I think I’m onto something here. Hobo Jim’s “Fishin’ for Chickens” is available on a CD, and “Chicken Soup for the Fisherman’s Soul” is on the bookstands. Hunters have taken an interest in chickens, as evidenced by the popularity of the computer game, “Chicken Hunter: License to Grill.” There’s money in this thing, and I’m not talking chicken feed.

I could go on, but men in white uniforms are banging on my door.

Les Palmer can be reached at

More in Life

Achieving the crispy, flaky layers of golden goodness of a croissant require precision and skill. (Photo by Tresa Dale/Peninsula Clarion)
On the strawberry patch: Reaching the pinnacle of patisserie

Croissants take precision and skill, but the results can be delightful

This 1940s-era image is one of few early photographs of Cliff House, which once stood near the head of Tustumena Lake. (Photo courtesy of the Secora Collection)
Twists and turns in the history of Cliff House — Part 1

Here, then, is the story of Cliff House, as least as I know it now.

Minister’s Message: What’s in a name?

The Scriptures advise, “A good name is rather to be chosen than great riches.”

Visitors put on personal protective equipment before an artist talk by Dr. Sami Ali' at the Jan. 7, 2022, First Friday opening of her exhibit, "The Mind of a Healthcare Worker During the COVID-19 Pandemic," at the Homer Council on the Arts in Homer, Alaska. (Photo by Michael Armstrong/Homer News)
ER doctor’s paintings follow passage of pandemic

Dr. Sami Ali made 2019 resolution to paint every day — and then the COVID-19 pandemic hit.

Almond flour adds a nuttiness to this carrot cake topped with cream cheese frosting. (Photo by Tressa Dale/Peninsula Clarion)
On the strawberry patch: A ‘perfect day’ cake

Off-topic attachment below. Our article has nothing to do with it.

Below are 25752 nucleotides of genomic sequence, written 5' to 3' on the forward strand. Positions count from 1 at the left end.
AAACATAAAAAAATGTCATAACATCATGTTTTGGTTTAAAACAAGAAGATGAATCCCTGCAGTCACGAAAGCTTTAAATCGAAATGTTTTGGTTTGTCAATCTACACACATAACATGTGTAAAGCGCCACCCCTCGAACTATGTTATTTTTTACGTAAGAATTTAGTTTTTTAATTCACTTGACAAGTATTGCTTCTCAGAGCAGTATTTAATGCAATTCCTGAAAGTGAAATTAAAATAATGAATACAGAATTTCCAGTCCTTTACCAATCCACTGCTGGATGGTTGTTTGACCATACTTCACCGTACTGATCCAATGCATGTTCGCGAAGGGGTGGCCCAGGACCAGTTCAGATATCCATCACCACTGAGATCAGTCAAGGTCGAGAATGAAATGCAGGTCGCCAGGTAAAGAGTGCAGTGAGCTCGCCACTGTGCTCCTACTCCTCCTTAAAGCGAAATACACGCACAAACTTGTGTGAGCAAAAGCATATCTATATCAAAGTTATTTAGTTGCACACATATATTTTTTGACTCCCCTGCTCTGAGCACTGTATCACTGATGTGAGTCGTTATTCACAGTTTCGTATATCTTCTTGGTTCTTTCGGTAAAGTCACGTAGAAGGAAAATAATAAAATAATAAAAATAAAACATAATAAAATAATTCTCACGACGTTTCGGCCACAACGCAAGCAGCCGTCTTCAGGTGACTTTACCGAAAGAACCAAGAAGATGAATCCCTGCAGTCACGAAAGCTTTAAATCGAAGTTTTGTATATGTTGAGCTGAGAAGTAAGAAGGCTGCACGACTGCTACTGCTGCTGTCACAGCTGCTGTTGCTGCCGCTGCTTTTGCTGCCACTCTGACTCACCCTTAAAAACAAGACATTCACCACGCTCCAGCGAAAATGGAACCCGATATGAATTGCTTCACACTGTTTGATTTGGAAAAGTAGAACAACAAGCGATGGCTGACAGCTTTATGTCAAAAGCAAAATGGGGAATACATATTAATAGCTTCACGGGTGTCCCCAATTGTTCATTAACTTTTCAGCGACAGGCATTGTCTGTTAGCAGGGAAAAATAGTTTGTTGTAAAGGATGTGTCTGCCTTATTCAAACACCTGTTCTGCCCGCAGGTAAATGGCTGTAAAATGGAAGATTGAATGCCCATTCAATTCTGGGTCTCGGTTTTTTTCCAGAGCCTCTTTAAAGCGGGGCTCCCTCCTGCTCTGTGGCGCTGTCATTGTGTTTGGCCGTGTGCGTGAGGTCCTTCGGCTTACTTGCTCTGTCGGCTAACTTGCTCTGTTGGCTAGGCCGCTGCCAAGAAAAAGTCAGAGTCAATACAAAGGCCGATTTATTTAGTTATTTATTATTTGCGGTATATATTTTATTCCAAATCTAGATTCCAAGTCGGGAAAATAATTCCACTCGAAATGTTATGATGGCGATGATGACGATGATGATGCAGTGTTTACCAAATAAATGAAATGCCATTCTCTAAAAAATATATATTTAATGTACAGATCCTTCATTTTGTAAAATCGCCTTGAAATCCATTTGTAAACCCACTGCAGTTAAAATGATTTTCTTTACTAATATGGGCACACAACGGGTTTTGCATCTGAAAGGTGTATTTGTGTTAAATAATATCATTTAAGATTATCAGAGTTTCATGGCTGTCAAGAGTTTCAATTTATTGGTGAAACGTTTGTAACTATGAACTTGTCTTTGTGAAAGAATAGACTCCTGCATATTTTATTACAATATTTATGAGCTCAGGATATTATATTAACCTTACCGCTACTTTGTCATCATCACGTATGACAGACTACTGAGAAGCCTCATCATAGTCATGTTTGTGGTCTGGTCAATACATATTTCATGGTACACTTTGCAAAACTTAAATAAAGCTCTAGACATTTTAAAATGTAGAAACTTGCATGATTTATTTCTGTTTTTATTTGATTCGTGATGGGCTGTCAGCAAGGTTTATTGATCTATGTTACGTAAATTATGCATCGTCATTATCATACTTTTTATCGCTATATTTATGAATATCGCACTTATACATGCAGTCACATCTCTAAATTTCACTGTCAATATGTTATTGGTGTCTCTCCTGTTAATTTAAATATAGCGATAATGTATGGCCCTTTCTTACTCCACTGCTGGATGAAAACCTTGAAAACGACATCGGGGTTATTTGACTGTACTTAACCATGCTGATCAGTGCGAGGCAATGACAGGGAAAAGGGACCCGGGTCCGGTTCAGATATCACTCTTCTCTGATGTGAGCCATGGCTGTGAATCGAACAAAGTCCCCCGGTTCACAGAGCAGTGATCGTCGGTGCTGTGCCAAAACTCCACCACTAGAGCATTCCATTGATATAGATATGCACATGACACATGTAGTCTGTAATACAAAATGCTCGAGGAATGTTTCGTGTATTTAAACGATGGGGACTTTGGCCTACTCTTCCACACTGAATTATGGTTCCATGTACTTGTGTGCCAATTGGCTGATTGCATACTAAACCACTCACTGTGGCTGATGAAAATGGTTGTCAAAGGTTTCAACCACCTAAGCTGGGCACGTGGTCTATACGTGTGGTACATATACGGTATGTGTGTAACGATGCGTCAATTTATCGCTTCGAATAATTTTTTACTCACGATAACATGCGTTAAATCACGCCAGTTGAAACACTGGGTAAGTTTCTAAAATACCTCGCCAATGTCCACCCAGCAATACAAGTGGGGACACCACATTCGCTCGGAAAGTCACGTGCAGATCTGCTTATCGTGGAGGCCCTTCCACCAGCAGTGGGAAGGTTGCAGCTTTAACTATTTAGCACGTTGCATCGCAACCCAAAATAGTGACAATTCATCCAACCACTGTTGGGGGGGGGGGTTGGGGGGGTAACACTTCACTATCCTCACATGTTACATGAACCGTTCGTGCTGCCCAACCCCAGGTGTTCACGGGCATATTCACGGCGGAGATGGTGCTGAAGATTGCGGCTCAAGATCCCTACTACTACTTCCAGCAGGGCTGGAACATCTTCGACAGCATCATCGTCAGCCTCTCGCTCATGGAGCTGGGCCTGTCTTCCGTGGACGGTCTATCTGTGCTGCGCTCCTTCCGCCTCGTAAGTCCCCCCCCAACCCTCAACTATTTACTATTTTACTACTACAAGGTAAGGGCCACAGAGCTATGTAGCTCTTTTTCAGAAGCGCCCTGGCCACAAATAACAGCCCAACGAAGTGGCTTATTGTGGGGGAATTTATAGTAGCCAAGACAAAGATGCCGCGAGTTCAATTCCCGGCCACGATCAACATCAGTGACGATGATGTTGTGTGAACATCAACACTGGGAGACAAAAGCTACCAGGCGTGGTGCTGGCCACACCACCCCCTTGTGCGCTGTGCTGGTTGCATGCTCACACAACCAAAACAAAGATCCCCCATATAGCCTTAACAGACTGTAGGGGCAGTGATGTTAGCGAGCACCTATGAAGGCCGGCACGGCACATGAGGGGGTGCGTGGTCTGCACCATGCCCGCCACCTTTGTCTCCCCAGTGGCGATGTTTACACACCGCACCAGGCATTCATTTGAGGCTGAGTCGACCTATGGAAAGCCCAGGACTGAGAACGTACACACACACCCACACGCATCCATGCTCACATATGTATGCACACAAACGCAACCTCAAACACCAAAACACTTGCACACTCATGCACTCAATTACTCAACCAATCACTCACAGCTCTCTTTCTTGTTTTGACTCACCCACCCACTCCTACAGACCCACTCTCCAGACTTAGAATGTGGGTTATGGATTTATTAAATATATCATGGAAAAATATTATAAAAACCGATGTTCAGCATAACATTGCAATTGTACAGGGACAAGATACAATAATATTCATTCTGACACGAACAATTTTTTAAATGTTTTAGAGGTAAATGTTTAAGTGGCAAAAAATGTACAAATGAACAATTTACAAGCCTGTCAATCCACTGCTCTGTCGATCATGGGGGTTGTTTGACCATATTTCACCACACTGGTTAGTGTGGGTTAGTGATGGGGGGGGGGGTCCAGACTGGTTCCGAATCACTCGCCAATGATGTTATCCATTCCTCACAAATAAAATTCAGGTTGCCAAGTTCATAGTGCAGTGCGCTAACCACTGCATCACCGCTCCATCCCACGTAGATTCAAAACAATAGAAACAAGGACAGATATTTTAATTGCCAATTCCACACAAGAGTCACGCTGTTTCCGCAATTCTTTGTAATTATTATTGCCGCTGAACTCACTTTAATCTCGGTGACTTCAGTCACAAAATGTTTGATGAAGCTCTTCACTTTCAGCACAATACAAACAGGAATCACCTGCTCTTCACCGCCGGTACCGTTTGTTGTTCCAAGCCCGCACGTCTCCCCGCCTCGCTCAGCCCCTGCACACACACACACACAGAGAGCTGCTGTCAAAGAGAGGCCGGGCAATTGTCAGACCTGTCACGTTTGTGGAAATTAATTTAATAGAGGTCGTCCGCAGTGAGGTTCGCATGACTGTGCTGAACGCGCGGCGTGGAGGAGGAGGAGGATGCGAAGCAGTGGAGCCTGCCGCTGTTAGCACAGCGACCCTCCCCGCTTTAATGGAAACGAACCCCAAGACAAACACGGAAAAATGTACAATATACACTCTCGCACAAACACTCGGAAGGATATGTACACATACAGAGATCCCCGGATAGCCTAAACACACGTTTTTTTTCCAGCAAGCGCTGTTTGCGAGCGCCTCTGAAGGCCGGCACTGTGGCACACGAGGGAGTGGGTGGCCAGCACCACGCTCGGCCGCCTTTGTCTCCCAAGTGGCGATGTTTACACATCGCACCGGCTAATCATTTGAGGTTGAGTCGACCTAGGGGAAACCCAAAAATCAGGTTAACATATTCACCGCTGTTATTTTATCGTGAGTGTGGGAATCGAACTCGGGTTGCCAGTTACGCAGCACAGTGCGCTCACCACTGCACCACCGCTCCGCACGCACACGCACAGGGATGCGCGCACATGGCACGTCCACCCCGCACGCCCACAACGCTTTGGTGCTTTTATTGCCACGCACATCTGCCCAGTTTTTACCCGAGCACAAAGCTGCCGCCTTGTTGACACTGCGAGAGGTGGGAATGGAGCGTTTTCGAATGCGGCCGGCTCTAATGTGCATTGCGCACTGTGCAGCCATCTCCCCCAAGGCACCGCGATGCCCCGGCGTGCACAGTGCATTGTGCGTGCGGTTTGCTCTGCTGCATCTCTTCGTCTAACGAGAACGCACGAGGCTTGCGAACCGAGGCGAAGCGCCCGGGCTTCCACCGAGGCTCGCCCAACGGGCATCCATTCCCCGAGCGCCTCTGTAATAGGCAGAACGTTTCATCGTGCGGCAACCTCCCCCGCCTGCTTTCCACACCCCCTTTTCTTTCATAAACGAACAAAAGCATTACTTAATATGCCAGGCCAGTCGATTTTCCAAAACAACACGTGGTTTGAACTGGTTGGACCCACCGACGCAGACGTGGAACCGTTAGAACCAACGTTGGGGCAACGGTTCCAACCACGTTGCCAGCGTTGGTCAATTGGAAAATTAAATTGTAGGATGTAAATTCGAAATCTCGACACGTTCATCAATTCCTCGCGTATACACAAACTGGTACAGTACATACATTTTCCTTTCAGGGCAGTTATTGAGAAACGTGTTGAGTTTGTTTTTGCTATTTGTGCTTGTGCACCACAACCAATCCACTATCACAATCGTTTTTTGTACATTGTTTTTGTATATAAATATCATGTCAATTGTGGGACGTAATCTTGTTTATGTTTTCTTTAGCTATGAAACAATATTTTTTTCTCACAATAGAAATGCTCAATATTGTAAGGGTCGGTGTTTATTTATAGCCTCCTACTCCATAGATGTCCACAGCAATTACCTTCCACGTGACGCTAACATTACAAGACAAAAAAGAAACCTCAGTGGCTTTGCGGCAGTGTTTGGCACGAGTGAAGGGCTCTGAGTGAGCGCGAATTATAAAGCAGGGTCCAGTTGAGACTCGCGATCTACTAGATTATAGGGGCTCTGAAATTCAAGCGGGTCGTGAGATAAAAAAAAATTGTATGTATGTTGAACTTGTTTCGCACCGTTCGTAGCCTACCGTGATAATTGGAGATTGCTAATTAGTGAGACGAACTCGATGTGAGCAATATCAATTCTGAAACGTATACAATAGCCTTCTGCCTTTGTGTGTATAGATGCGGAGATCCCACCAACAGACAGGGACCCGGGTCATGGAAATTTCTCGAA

Carrot cake and cream cheese frosting make for a truly delicious day off

Minister’s Message: A prayer pulled from the ashes

“In that beleaguered and beautiful land, the prayer endures.”

A copy of “The Year of Magical Thinking” by author Joan Didion is displayed on an e-reader. (Photo by Ashlyn O’Hara/Peninsula Clarion)
Off the Shelf: Didion’s “Year of Magical Thinking” is a timely study on grief

‘The last week of 2021 felt like a good time to pick up one of her books.’

Megan Pacer / Homer News
Artist Asia Freeman, third from left, speaks to visitors on Nov. 1, 2019, at a First Friday art exhibit opening at Kachemak Bay Campus in Homer.
Freeman wins Governor’s Arts Humanities Award

Bunnell Street Arts Center artistic director is one of nine honored.

Zirrus VanDevere’s pieces are displayed at the Kenai Art Center on Jan. 4, 2022. (Courtesy Alex Rydlinski)
A journey of healing

VanDevere mixes shape, color and dimension in emotional show

Traditional ingredients like kimchi, ramen and tofu are mixed with American comfort food Spam in this hearty Korean stew. (Photo by Tressa Dale/Peninsula Clarion)
On the strawberry patch: Warm up with army base stew

American soldiers introduced local cooks to some American staple ingredients of the time: Spam and hotdogs.

Peninsula Crime: Bad men … and dumb ones — Part 2

Here, in Part Two and gleaned from local newspapers, are a few examples of the dim and the dumb.